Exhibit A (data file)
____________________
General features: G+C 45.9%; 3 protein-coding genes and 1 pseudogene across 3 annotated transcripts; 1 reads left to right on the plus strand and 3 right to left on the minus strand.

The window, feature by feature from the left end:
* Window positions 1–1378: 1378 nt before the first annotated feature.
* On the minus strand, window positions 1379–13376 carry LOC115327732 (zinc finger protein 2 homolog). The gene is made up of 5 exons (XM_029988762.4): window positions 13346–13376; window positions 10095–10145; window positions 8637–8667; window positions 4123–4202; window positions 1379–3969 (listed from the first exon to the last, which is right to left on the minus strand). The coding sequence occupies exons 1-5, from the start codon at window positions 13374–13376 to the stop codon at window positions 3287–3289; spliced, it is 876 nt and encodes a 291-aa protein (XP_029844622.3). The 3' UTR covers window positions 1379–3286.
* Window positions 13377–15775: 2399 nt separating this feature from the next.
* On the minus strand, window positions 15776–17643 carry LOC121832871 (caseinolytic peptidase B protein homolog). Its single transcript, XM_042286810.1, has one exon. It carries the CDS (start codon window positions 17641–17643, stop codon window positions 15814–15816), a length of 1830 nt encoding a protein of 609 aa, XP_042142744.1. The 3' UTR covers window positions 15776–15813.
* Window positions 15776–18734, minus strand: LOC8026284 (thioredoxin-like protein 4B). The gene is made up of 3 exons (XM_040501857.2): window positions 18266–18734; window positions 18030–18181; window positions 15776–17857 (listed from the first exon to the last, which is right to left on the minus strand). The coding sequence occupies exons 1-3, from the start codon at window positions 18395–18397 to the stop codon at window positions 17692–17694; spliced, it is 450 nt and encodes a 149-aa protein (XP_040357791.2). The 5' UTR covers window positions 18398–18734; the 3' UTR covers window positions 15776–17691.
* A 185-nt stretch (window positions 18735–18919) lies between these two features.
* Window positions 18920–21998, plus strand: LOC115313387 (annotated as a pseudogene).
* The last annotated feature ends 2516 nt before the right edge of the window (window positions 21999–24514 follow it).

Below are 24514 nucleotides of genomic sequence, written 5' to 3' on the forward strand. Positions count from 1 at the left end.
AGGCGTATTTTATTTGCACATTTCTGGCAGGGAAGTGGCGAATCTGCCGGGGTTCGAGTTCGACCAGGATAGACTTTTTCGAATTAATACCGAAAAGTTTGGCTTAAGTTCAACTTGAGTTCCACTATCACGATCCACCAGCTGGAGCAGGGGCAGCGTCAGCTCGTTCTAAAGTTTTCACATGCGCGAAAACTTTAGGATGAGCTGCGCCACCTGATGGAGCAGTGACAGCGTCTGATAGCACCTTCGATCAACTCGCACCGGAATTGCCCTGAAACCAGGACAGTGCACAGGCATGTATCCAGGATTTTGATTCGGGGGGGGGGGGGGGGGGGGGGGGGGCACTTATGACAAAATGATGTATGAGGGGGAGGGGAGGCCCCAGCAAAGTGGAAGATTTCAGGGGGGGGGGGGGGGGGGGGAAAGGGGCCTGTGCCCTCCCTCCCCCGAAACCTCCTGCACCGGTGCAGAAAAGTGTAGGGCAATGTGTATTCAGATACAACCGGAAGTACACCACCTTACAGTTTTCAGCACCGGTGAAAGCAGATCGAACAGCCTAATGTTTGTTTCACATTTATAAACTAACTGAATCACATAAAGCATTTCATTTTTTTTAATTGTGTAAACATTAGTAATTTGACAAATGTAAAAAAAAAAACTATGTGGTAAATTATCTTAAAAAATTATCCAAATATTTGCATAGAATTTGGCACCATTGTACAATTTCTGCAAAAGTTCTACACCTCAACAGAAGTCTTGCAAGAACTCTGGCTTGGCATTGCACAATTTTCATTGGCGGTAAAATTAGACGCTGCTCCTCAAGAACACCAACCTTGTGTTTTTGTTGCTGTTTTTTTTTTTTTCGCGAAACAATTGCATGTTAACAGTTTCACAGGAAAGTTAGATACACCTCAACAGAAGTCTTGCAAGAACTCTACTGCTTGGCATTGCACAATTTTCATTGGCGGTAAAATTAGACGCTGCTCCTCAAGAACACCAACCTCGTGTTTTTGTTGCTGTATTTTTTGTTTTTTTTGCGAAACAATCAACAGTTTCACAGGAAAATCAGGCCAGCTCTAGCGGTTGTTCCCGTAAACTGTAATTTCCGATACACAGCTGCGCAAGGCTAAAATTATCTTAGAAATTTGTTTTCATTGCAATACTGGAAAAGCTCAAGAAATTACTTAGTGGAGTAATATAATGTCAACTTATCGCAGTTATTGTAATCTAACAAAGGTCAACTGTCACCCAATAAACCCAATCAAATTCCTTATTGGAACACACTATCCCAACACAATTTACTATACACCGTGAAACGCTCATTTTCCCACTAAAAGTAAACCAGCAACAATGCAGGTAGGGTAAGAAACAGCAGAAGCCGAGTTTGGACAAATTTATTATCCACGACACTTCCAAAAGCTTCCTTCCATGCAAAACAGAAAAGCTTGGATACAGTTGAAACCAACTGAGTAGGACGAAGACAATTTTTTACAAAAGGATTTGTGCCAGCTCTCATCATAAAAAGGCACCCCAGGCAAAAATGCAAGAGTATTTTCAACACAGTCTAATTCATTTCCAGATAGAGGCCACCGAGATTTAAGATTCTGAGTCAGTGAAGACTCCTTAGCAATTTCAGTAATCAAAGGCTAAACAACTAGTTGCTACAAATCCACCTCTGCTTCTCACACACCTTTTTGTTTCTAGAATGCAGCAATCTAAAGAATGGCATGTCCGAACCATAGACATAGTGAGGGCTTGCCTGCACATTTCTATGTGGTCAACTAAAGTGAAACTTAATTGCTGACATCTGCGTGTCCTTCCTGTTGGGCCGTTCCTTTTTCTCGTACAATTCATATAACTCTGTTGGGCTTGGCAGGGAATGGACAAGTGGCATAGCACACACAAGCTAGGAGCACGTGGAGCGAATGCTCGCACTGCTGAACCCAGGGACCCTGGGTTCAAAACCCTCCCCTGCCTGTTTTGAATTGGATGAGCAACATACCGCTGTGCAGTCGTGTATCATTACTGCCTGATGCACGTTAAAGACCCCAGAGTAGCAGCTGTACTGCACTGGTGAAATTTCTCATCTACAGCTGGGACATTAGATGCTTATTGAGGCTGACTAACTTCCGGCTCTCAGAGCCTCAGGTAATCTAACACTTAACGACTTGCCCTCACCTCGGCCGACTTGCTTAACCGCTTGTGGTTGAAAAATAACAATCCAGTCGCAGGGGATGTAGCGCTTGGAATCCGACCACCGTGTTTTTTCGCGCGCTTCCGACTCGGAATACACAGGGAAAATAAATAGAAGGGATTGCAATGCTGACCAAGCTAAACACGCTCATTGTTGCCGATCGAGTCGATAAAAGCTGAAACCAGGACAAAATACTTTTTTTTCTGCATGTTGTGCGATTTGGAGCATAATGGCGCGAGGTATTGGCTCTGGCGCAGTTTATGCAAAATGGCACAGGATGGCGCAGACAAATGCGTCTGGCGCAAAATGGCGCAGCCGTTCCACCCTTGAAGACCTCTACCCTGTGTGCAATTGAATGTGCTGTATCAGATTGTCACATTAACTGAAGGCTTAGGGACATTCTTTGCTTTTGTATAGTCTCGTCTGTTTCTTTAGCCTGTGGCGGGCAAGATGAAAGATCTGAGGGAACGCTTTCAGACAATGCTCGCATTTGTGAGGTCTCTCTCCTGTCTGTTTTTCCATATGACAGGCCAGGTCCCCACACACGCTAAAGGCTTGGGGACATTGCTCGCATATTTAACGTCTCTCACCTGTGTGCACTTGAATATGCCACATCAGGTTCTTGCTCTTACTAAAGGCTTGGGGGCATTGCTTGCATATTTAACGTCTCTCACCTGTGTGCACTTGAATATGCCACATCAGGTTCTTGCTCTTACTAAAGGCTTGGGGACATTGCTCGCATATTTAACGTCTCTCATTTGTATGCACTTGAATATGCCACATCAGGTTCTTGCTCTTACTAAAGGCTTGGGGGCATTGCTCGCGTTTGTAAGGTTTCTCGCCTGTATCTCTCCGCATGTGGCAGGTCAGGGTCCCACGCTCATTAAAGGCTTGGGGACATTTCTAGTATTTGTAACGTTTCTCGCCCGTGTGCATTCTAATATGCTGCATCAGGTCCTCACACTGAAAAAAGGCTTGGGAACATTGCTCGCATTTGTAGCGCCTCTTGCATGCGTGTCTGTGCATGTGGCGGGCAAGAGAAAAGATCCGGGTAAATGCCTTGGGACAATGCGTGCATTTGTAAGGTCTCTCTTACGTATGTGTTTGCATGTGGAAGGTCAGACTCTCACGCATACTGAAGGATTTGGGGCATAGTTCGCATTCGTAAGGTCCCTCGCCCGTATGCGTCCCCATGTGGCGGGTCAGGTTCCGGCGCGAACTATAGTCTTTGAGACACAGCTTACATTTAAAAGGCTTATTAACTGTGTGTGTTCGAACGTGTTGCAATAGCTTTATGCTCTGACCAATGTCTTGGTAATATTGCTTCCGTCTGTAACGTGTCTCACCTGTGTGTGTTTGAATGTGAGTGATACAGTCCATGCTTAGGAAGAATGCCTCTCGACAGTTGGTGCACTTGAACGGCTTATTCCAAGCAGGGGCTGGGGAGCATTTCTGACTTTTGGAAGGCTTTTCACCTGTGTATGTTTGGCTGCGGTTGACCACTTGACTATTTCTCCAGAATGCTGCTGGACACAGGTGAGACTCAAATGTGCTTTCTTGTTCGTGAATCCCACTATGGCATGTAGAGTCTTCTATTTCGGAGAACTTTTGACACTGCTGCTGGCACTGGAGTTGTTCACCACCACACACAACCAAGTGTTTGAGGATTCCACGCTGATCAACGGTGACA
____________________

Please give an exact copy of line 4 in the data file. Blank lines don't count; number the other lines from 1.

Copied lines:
* On the minus strand, window positions 1379–13376 carry LOC115327732 (zinc finger protein 2 homolog). The gene is made up of 5 exons (XM_029988762.4): window positions 13346–13376; window positions 10095–10145; window positions 8637–8667; window positions 4123–4202; window positions 1379–3969 (listed from the first exon to the last, which is right to left on the minus strand). The coding sequence occupies exons 1-5, from the start codon at window positions 13374–13376 to the stop codon at window positions 3287–3289; spliced, it is 876 nt and encodes a 291-aa protein (XP_029844622.3). The 3' UTR covers window positions 1379–3286.